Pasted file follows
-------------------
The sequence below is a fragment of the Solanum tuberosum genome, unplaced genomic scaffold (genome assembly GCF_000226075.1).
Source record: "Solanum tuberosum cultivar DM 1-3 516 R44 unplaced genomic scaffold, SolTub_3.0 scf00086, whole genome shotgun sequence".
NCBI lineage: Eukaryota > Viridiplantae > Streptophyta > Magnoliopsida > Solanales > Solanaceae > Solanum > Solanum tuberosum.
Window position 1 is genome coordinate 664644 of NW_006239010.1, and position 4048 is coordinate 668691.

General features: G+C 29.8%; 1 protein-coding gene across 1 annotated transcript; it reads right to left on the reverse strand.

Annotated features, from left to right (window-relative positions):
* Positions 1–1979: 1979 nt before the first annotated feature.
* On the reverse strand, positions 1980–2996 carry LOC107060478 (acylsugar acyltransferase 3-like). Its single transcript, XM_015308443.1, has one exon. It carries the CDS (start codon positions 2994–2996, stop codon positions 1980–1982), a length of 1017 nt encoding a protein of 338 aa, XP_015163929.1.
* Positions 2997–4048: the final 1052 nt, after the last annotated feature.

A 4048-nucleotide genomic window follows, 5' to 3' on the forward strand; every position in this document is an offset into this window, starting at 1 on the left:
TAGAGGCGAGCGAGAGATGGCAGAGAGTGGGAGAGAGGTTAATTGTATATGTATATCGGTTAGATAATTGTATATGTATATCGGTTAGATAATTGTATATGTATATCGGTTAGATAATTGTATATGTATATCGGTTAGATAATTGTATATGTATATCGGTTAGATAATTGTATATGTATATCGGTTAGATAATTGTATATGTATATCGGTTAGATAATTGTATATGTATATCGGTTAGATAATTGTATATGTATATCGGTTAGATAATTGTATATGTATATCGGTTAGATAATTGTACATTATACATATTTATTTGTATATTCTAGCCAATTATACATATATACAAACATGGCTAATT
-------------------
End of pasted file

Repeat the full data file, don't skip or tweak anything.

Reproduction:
The sequence below is a fragment of the Solanum tuberosum genome, unplaced genomic scaffold (genome assembly GCF_000226075.1).
Source record: "Solanum tuberosum cultivar DM 1-3 516 R44 unplaced genomic scaffold, SolTub_3.0 scf00086, whole genome shotgun sequence".
NCBI lineage: Eukaryota > Viridiplantae > Streptophyta > Magnoliopsida > Solanales > Solanaceae > Solanum > Solanum tuberosum.
Window position 1 is genome coordinate 664644 of NW_006239010.1, and position 4048 is coordinate 668691.

General features: G+C 29.8%; 1 protein-coding gene across 1 annotated transcript; it reads right to left on the reverse strand.

Annotated features, from left to right (window-relative positions):
* Positions 1–1979: 1979 nt before the first annotated feature.
* On the reverse strand, positions 1980–2996 carry LOC107060478 (acylsugar acyltransferase 3-like). Its single transcript, XM_015308443.1, has one exon. It carries the CDS (start codon positions 2994–2996, stop codon positions 1980–1982), a length of 1017 nt encoding a protein of 338 aa, XP_015163929.1.
* Positions 2997–4048: the final 1052 nt, after the last annotated feature.

A 4048-nucleotide genomic window follows, 5' to 3' on the forward strand; every position in this document is an offset into this window, starting at 1 on the left:
TAGAGGCGAGCGAGAGATGGCAGAGAGTGGGAGAGAGGTTAATTGTATATGTATATCGGTTAGATAATTGTATATGTATATCGGTTAGATAATTGTATATGTATATCGGTTAGATAATTGTATATGTATATCGGTTAGATAATTGTATATGTATATCGGTTAGATAATTGTATATGTATATCGGTTAGATAATTGTATATGTATATCGGTTAGATAATTGTATATGTATATCGGTTAGATAATTGTATATGTATATCGGTTAGATAATTGTATATGTATATCGGTTAGATAATTGTACATTATACATATTTATTTGTATATTCTAGCCAATTATACATATATACAAACATGGCTAATT